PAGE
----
- people who are overweight
- people with diabetes
- people who have recently undergone antibiotic therapy
- people with inflammatory disorders
- people with immunodeficiency
- people working in wet conditions
- pregnant women
- rashes (area of reddening, usually itchy)
- red-purple patches (area with an altered surface)
- white or yellow substance over affected areas
- scaling (shedding of the skin with flakes)
- cracking (cracks in the skin)
- erythema (area of redness)
- maceration (appearance of soft white skin)
- creamy satellite pustules at margins of affected areas (pimples filled with pus)
- Wear dri-fit clothing to help wick away moisture from your skin.
- Keep your armpits, groin area, and other areas prone to infection clean and dry
- Always shower and dry yourself thoroughly after activities where you sweat
- If you are overweight or obese, properly dry your skin folds.
- Wear sandals or other open toe footwear when it is warm.
- Change your socks and underwear regularly
Candida is a type of fungus that can cause an infection in your skin. In normal conditions, your skin may host small amounts of this fungus, but problems arise when it begins to multiply and creates an overgrowth. More than 150 species of candida exist, but the majority of infections are caused by a species called candida albicans.
Candida skin infections can occur on almost any area of the body, but are more commonly found in intertriginous regions—where two skin areas may touch or rub together—such as armpits, the groin, skin folds, and the area between the fingers and toes. The fungus thrives in warm, moist, and sweaty conditions.
Normally, your skin acts as an effective barrier against infection, but any cuts or breakdown in the superficial layers of the skin may allow the fungus to cause infection.
The prognosis for candidal infections is often very good. Generally, the condition isn’t serious and can be easily treated.
Candida becomes pathogenic when conditions are favorable for it to multiply. These may be produced by hot weather, lack of hygiene, or restrictive clothing.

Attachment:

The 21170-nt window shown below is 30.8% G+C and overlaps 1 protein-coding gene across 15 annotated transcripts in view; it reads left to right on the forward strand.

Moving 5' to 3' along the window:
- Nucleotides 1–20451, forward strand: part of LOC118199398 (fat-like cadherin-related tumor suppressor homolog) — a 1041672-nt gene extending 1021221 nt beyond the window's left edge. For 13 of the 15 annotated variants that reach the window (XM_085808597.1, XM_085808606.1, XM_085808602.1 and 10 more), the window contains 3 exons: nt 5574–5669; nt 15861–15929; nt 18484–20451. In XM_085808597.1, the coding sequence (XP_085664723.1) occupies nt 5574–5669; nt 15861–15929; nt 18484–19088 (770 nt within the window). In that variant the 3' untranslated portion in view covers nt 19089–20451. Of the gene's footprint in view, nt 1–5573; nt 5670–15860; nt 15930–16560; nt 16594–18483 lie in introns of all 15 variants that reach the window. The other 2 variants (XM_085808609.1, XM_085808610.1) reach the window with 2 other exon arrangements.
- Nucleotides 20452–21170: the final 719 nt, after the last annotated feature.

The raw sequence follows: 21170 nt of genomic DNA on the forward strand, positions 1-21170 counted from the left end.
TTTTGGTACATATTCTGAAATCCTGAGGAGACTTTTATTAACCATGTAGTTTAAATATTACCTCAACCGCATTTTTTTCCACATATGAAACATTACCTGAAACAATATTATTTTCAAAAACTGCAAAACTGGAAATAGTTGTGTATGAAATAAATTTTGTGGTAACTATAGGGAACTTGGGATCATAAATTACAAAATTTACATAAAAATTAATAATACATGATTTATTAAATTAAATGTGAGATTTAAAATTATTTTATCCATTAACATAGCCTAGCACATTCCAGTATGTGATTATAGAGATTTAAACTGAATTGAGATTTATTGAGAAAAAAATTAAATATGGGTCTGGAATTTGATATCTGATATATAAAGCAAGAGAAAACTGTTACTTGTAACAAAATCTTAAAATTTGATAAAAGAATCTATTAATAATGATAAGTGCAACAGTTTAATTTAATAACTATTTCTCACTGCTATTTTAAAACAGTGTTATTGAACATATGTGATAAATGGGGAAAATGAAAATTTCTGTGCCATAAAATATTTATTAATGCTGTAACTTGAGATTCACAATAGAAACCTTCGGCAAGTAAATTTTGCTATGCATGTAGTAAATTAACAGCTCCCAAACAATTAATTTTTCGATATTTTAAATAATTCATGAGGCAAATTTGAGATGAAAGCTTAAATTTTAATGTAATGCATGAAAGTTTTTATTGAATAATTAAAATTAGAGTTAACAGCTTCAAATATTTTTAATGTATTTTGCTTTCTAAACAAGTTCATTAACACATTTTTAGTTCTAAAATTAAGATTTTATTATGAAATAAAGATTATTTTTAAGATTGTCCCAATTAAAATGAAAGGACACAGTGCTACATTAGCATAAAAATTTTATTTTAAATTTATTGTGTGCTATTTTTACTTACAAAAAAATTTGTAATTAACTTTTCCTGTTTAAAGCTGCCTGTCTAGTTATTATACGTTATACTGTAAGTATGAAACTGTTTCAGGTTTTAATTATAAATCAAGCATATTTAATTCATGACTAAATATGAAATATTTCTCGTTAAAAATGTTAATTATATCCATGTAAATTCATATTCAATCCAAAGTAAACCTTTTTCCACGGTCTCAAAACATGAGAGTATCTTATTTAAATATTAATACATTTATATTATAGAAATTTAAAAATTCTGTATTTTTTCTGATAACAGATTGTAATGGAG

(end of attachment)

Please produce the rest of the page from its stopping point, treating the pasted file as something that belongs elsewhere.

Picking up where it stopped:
These individuals may be at increased risk for candidal infection:
Symptoms vary depending on body location, but include the following:.
Diagnosis of candidal infections primarily relies on appearance and skin sampling. Your physician will take skin scrapings, nail clippings or plucked hair from the affected area and mount them on a slide for examination.
The first step is to address the underlying cause. This may include changing your lifestyle to become more hygienic, losing weight if you are overweight, or managing your diabetes.
Treatment for candidal skin infections is usually simple and you don’t need to be hospitalized unless you have problems with your immunity.
Your physician may prescribe drying agents or anti-fungal creams, ointments, or lotions to be applied to your skin. The infection should begin to clear in about a week.
You will most probably be prescribed over-the-counter drugs, such as ketoconazole or clotrimazole, both of which are from a class of antifungal drugs known as azoles. They do not have serious side effects as compared to other anti-fungal agents like nystatin or amphotericin B.
If the infection persists or becomes more severe, your physician may include some systemic anti-fungals (oral or injectable) in your therapy.
There are simple steps you may take to reduce your risk of developing candidal infections. For example: